Ingestible devices have been researched since the 1950s, and proof-of-concept trials support their ability to measure pH, temperature, and gastrointestinal motility.
Now, Giovanni Traverso, MB, BChir, PhD, a gastroenterologist in the Division of Gastroenterology, Hepatology and Endoscopy at Brigham and Women’s Hospital and MIT, and collaborators from West Virginia University and Celero Systems, have developed a vitamin-sized pill that measures respiratory rate and heart rate, including apneic events, from within the stomach.
In Device, the research team discusses the potential of the ingestible sensor to replace intrusive, externally worn sensors for sleep studies and serve as the basis for a device that would autonomously rescue people from an accidental opioid overdose.
The vitals-monitoring (VM) pill is powered by batteries that an external magnet activates. It contains an accelerometer to measure the small ballistic movements generated each time the heart beats or breathing occurs. Time stamps and accelerometer data are stored in device memory and periodically transferred to an external receiver for analysis.
A laptop computer has an interface to the receiver and runs custom data acquisition, device configuration, data logging, and data analysis software.
The first clinical demonstration in humans involved 10 adults, ages 27 to 75, who were scheduled for sleep study evaluation. During their sleep studies, they collectively provided 57 hours of VM pill data that was successfully transferred to the external receiver.
The accelerometer data showed distinct peristalsis, respiratory and cardiac frequency bands that allowed measurement of respiratory rate (RR) and heart rate (HR). The data streams captured by the pill were highly concordant with standard metrics:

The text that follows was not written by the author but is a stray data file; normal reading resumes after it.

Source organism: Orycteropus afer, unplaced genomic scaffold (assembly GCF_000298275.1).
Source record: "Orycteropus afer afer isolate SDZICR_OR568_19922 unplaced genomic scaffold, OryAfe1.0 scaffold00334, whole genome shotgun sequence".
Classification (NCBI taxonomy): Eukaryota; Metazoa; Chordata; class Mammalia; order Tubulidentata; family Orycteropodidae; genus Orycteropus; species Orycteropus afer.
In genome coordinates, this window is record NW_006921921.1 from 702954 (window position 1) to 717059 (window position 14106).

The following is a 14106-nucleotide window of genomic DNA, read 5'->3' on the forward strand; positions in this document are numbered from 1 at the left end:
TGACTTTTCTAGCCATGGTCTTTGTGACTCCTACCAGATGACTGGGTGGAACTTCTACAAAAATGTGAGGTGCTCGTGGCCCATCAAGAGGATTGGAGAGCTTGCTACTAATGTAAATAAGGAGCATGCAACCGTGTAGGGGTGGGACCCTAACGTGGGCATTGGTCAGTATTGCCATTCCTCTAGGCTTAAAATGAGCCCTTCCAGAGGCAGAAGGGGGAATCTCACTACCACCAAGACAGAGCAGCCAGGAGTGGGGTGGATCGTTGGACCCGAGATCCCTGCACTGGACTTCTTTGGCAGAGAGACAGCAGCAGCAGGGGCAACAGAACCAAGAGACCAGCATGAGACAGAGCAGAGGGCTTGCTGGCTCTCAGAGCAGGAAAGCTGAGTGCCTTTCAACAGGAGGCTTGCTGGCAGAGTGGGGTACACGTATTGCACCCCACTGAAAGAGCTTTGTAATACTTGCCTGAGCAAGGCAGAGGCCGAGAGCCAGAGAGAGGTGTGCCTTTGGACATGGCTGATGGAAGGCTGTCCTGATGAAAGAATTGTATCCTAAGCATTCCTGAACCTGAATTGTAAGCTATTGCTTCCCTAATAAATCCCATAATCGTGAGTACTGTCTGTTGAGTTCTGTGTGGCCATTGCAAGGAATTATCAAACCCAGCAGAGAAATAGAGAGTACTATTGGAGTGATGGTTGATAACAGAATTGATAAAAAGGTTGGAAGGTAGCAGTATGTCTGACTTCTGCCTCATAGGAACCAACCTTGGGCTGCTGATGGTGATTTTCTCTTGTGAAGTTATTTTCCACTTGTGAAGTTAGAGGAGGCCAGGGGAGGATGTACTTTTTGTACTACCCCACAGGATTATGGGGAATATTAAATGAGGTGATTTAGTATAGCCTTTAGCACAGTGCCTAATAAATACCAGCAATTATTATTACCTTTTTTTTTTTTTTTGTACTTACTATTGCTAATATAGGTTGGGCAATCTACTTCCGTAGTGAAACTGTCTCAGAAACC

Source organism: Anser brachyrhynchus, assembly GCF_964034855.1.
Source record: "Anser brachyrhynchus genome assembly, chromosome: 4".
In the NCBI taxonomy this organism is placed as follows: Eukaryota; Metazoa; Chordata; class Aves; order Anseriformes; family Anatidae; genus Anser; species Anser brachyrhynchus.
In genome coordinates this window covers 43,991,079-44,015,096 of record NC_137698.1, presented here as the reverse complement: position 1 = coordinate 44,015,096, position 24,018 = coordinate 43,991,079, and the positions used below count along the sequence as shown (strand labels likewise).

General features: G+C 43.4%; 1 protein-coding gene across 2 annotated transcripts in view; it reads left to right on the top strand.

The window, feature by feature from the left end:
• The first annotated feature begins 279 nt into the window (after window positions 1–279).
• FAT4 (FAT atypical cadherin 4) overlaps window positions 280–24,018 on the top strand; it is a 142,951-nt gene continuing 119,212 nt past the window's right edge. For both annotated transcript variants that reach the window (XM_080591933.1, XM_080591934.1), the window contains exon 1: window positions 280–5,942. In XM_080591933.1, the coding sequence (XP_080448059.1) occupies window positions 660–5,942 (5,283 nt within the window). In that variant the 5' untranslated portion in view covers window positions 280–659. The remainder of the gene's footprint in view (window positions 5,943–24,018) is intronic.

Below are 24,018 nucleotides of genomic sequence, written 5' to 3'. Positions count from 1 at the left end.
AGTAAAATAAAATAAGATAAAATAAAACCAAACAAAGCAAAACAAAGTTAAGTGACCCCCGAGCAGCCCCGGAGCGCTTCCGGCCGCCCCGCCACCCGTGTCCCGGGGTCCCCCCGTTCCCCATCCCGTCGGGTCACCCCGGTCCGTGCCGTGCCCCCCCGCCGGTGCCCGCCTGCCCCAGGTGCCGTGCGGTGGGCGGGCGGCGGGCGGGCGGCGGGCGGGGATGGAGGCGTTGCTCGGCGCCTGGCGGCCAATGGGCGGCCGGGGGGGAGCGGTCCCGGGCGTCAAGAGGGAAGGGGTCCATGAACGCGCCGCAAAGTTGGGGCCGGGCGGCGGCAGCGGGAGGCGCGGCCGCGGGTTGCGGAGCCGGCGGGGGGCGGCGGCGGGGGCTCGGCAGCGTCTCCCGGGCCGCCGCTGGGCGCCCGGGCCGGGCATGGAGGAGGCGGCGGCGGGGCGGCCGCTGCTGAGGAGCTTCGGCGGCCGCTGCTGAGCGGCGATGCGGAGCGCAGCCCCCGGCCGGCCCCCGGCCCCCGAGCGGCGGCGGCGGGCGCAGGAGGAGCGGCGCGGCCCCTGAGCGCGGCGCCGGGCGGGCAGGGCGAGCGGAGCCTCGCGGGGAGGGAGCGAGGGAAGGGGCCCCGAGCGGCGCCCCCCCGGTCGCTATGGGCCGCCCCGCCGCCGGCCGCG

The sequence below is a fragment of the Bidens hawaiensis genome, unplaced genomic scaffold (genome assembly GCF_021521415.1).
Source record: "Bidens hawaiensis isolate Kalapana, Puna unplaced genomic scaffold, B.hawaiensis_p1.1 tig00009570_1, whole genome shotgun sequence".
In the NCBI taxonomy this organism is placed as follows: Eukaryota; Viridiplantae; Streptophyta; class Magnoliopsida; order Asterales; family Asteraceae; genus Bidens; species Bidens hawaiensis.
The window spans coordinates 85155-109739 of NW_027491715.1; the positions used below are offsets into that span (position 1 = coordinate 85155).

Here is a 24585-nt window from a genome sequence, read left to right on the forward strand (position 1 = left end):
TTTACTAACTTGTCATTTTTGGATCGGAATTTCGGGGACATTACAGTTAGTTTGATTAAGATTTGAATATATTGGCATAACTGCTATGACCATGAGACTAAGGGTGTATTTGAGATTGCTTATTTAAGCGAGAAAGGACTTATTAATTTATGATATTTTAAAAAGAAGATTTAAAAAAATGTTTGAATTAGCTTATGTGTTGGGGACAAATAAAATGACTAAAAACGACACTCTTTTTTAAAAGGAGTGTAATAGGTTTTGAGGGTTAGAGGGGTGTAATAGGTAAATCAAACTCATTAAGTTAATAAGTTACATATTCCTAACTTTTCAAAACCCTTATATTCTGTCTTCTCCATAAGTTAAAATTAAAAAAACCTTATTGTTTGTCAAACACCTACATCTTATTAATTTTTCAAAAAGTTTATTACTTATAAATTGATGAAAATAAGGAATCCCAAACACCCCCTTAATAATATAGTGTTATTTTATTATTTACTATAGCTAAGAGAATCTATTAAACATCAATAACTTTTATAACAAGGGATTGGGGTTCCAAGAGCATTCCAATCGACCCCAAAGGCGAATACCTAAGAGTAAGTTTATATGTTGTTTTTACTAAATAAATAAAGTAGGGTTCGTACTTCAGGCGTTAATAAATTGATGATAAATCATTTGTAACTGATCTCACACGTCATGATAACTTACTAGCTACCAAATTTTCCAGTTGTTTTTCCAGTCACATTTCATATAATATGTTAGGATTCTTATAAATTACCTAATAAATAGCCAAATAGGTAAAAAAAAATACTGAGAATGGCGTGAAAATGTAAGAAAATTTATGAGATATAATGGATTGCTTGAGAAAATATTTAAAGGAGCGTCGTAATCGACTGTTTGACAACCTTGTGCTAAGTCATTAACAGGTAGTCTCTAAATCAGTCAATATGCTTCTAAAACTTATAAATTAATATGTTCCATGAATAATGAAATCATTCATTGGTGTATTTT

- RR accuracy was within one breath per minute of polysomnographic airflow data
- HR accuracy was within 2–3 beats per minute of polysomnographic photoplethysmography data
No adverse events were reported, including any related to swallowing the pill or bowel obstruction. X-rays taken 14 days after the sleep study confirmed all participants had excreted the pill.
One participant had central sleep apnea events identified by polysomnography and also by the VM pill. That’s important for the application of the pill to sleep studies but also because central sleep apnea is physiologically very similar to opioid-induced respiratory depression (OIRD). In both conditions, there is no central nervous system drive to breathe.
OIRD: Human Simulation
After swallowing the VM pill, each sleep study patient was asked to alternate between breathing normally for 15 seconds and holding their breath for 15 seconds. Respiratory waveforms were not visible during breath holding, providing more evidence the pill accelerometer can detect cessation of breathing.
OIRD: Swine Model
A prototype accelerometer sensor placed in a pig’s stomach could detect OIRD directly. Intravenous fentanyl was administered while the animal was under anesthesia and caused respiratory failure within one minute.
A subsequent dose of naloxone reversed the overdose and returned RR to the baseline rate. The accelerometer accurately measured RR in real time, including both respiratory failure and revival.
The team’s plans include:
- Making the device even smaller
- Incorporating gastric residency technology to keep the device in the stomach for a week
- Creating closed-loop systems capable of not only detecting apneic episodes but also releasing an OIRD rescue drug on demand
Both the President’s Commission on Combating Drug Addiction and the Opioid Crisis and the Stanford–Lancet Commission on the North American Opioid Crisis have called for a system that can autonomously deliver an opioid antagonist when detecting OIRD.